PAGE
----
Fall Color Guy Howie Neufeld, an Appalachian State University biology professor, told The Charlotte Observer that sunny and relatively cool conditions in late summer bring vivid colors during early October in the highest elevations and early November in the Piedmont.
But, according to Neufield, late-summer's warm and wet weather this year could push leaf color changes to later in October and make them more muted.
Kathy Mathews, an associate professor of biology at Western Carolina University, says in her annual prediction that we should expect a long-lasting leaf display in the mountains, but with spotty color development.
“The rainy spring months this year portend somewhat muted pigments on the leaves in the fall,” she says in a WCU news release. “Trees that produce red leaves, including sourwood, red maple and dogwood, perform best in dry conditions. Therefore, we may see fewer brilliant reds during the peak of fall color change.”
The potential for the prohibition first came up in April 2013, when officials said the idea was a result of visitor complaints and vandalism at the site.
Today the Forest Service said in a news release that officials had reviewed complaints of "drunken behavior at the site" that had "diminished the quality of the recreational experience and made the area unfriendly to families." The release also reiterates that facilities at the recreation area have been vandalized.
Fishers Landing has nine tent sites, access to riverbank fishing, vault toilets, running water, fire rings and picnic tables. It is about eight miles south of New Bern on U.S. 70.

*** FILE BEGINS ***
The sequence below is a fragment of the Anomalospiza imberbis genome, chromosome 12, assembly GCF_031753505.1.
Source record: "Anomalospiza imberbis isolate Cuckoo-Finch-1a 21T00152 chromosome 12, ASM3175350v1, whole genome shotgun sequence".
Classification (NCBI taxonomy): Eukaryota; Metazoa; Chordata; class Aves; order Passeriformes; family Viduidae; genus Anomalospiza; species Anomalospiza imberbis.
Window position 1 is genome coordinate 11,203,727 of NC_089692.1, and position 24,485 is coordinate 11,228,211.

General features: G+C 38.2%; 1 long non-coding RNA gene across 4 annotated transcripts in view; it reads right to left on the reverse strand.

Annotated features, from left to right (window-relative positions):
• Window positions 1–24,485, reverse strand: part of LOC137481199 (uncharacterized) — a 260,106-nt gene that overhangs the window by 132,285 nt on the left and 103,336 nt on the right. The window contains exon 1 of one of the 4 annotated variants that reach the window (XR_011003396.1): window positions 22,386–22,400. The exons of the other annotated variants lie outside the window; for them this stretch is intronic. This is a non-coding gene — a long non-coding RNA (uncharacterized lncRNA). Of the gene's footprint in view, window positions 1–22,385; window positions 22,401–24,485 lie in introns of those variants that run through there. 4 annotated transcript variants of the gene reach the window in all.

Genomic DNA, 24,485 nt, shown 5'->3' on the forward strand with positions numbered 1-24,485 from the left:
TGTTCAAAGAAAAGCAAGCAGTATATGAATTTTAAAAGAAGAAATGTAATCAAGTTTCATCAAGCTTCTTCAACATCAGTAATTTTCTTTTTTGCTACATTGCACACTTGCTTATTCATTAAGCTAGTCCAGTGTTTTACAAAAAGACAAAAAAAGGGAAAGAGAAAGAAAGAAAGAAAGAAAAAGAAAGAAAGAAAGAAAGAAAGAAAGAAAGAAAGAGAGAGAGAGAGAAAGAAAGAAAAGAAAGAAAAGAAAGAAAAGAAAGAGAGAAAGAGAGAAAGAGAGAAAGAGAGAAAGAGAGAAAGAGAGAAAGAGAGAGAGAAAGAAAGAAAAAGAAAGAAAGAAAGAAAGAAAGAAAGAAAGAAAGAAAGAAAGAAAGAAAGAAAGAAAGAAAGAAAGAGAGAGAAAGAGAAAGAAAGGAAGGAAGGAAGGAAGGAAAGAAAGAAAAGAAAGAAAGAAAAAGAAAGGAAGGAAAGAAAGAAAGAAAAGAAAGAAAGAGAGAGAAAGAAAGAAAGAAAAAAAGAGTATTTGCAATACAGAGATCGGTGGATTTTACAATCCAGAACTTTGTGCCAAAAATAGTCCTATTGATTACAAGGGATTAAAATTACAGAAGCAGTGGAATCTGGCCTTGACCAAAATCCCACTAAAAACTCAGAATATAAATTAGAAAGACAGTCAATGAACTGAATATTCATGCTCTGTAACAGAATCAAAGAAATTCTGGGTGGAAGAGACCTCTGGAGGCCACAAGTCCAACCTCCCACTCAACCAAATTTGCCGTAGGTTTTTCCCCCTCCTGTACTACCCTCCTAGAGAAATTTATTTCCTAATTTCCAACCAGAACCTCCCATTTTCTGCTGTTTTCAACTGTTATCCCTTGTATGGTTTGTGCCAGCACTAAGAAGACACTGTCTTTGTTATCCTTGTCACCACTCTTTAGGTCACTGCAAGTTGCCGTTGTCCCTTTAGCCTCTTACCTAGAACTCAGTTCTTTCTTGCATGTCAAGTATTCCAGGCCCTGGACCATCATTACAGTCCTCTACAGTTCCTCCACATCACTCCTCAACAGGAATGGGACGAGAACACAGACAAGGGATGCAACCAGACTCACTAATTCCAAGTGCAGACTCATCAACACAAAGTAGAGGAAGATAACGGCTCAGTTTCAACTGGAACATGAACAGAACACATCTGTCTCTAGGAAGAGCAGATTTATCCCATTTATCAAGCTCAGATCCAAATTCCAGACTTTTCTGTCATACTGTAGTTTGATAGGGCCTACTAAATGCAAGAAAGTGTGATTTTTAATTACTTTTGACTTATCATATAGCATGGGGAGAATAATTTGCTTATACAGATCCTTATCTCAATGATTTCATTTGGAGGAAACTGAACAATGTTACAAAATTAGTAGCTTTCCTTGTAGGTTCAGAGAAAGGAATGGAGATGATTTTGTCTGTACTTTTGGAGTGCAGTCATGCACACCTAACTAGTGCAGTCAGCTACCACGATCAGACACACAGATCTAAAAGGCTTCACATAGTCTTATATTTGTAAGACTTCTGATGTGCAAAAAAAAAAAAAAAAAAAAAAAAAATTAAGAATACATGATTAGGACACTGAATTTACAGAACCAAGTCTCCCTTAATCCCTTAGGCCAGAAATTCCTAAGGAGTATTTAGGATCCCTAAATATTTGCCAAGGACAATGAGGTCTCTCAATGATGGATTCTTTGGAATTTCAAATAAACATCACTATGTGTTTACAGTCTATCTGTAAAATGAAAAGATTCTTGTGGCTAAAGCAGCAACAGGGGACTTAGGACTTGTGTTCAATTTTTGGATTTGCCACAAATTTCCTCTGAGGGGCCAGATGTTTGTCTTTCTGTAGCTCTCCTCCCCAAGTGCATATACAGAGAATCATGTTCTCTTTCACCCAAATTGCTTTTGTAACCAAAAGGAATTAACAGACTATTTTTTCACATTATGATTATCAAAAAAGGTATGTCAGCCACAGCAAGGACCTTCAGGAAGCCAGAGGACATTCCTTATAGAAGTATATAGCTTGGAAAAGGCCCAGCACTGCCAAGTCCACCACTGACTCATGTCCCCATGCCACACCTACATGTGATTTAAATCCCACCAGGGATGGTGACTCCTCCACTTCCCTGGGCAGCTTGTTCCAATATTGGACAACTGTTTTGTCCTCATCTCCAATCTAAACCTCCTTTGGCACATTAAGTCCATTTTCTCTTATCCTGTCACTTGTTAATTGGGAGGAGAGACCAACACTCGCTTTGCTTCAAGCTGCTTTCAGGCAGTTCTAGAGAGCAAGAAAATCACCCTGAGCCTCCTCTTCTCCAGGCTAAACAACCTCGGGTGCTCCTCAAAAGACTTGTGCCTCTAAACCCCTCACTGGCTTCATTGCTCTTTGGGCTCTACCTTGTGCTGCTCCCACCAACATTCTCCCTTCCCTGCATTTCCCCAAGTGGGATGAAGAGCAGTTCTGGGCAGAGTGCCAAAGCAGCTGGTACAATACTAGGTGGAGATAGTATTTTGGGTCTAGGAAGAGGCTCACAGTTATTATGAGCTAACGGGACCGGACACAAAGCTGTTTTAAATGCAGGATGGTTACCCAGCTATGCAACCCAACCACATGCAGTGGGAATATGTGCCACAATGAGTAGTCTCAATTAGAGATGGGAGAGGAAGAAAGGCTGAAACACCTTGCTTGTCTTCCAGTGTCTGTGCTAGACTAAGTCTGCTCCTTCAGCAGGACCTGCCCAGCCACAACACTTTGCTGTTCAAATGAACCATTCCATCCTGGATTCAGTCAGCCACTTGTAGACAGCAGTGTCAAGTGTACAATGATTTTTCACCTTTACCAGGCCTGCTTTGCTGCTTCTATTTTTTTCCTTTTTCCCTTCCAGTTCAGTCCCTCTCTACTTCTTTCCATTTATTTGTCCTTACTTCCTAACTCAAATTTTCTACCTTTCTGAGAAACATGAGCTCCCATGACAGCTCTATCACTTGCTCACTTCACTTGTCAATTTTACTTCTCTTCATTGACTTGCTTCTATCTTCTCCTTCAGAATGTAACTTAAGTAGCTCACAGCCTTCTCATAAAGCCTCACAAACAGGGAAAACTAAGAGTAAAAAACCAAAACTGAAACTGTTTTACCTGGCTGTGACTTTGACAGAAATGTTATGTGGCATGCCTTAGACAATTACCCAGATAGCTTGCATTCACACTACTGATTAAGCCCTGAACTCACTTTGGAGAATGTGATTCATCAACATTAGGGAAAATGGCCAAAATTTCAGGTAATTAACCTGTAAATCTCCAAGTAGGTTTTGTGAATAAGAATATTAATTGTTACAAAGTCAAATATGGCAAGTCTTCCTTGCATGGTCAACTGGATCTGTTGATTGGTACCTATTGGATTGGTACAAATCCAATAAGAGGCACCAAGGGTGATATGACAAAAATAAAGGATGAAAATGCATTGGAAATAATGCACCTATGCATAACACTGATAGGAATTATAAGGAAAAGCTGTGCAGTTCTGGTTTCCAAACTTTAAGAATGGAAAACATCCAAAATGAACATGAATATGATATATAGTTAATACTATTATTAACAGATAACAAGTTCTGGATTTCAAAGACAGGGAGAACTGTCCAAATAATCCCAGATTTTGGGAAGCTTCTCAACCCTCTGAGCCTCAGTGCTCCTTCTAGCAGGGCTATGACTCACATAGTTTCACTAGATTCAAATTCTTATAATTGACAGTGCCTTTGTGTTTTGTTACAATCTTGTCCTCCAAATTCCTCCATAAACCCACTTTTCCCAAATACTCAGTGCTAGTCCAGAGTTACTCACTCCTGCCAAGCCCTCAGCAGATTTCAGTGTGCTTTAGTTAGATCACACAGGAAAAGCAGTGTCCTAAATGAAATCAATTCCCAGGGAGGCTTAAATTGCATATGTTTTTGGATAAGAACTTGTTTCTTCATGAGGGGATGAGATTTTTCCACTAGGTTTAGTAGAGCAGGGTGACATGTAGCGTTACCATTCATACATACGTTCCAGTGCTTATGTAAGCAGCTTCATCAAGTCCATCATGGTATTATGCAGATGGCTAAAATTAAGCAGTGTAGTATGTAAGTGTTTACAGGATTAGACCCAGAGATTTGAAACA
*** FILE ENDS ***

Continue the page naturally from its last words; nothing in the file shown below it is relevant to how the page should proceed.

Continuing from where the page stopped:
The ban under consideration would prohibit alcohol at Fishers Landing for five years unless it was rescinded earlier, according to the news release.
Comments may be emailed to [email protected]; mailed to Croatan National Forest, 141 E. Fisher Road, New Bern, N.C. 28560; or faxed to 252-637-9113. They must be received by September 4 to be considered.
People who cannot or will not drink responsibly are prompting a ban on alcohol at Fishers Landing (below), a small Croatan National Forest campground on the Neuse River south of New Bern. Click on either photo below for more about Fishers Landing.
As part of our recent visit to the Boone / Blowing Rock area of the Blue Ridge Parkway, of course we visited Linville Falls and we were pleased to see work in progress to make visitors' experience there better.
The Blue Ridge Park Foundation is expanding the most easily accessed overlook at the waterfalls and will add interpretive material to explain the Linville Falls thrust fault. "This area lies within the geologically significant 'Grandfather Mountain Window' and is the beginning point of the Linville Gorge," the foundation says. "This important site deserves to be both viewed and interpreted for the public."
The Foundation is spending $21,500 to complete this work. For most people, the biggest benefit of the project will be that it significantly enlarges the crowded upper falls overlook.
So far, the most visible effect of the project is construction of pedestals for the rail fence that will be moved to encircle the entire rock ledge on the upper falls basin.
As it is, the upper falls overlook, which is the closest to the area's access site on the Blue Ridge Parkway, can get extremely crowded.
The twin upper falls:
Check out our new guide to Linville Falls, with photos of the lower falls (below) and the Dugger's Creek waterfall.